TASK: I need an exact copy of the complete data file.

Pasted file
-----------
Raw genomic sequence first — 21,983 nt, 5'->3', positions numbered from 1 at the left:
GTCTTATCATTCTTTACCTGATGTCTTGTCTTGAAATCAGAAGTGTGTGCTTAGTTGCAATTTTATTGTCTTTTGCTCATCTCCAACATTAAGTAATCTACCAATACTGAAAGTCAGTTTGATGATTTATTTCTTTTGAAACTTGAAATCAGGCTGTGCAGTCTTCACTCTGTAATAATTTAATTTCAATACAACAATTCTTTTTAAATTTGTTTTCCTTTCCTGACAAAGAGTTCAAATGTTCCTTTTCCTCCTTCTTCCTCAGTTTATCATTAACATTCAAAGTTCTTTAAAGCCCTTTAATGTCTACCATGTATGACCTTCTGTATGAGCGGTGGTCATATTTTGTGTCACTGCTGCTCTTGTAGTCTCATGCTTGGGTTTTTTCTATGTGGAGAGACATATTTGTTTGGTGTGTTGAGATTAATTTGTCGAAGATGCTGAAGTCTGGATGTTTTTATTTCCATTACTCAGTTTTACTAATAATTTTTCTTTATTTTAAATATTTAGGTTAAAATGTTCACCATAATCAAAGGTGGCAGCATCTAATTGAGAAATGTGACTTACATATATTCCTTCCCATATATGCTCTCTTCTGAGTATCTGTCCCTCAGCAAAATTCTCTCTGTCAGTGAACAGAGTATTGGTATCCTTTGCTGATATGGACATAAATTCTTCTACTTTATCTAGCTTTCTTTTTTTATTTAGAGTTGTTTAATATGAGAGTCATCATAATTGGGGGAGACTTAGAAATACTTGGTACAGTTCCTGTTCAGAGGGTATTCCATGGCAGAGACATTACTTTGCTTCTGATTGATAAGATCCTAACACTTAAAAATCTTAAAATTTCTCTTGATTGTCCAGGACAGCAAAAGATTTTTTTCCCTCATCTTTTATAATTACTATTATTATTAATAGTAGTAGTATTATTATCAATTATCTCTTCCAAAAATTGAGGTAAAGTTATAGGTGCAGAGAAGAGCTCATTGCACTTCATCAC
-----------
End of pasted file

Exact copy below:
Raw genomic sequence first — 21,983 nt, 5'->3', positions numbered from 1 at the left:
GTCTTATCATTCTTTACCTGATGTCTTGTCTTGAAATCAGAAGTGTGTGCTTAGTTGCAATTTTATTGTCTTTTGCTCATCTCCAACATTAAGTAATCTACCAATACTGAAAGTCAGTTTGATGATTTATTTCTTTTGAAACTTGAAATCAGGCTGTGCAGTCTTCACTCTGTAATAATTTAATTTCAATACAACAATTCTTTTTAAATTTGTTTTCCTTTCCTGACAAAGAGTTCAAATGTTCCTTTTCCTCCTTCTTCCTCAGTTTATCATTAACATTCAAAGTTCTTTAAAGCCCTTTAATGTCTACCATGTATGACCTTCTGTATGAGCGGTGGTCATATTTTGTGTCACTGCTGCTCTTGTAGTCTCATGCTTGGGTTTTTTCTATGTGGAGAGACATATTTGTTTGGTGTGTTGAGATTAATTTGTCGAAGATGCTGAAGTCTGGATGTTTTTATTTCCATTACTCAGTTTTACTAATAATTTTTCTTTATTTTAAATATTTAGGTTAAAATGTTCACCATAATCAAAGGTGGCAGCATCTAATTGAGAAATGTGACTTACATATATTCCTTCCCATATATGCTCTCTTCTGAGTATCTGTCCCTCAGCAAAATTCTCTCTGTCAGTGAACAGAGTATTGGTATCCTTTGCTGATATGGACATAAATTCTTCTACTTTATCTAGCTTTCTTTTTTTATTTAGAGTTGTTTAATATGAGAGTCATCATAATTGGGGGAGACTTAGAAATACTTGGTACAGTTCCTGTTCAGAGGGTATTCCATGGCAGAGACATTACTTTGCTTCTGATTGATAAGATCCTAACACTTAAAAATCTTAAAATTTCTCTTGATTGTCCAGGACAGCAAAAGATTTTTTTCCCTCATCTTTTATAATTACTATTATTATTAATAGTAGTAGTATTATTATCAATTATCTCTTCCAAAAATTGAGGTAAAGTTATAGGTGCAGAGAAGAGCTCATTGCACTTCATCAC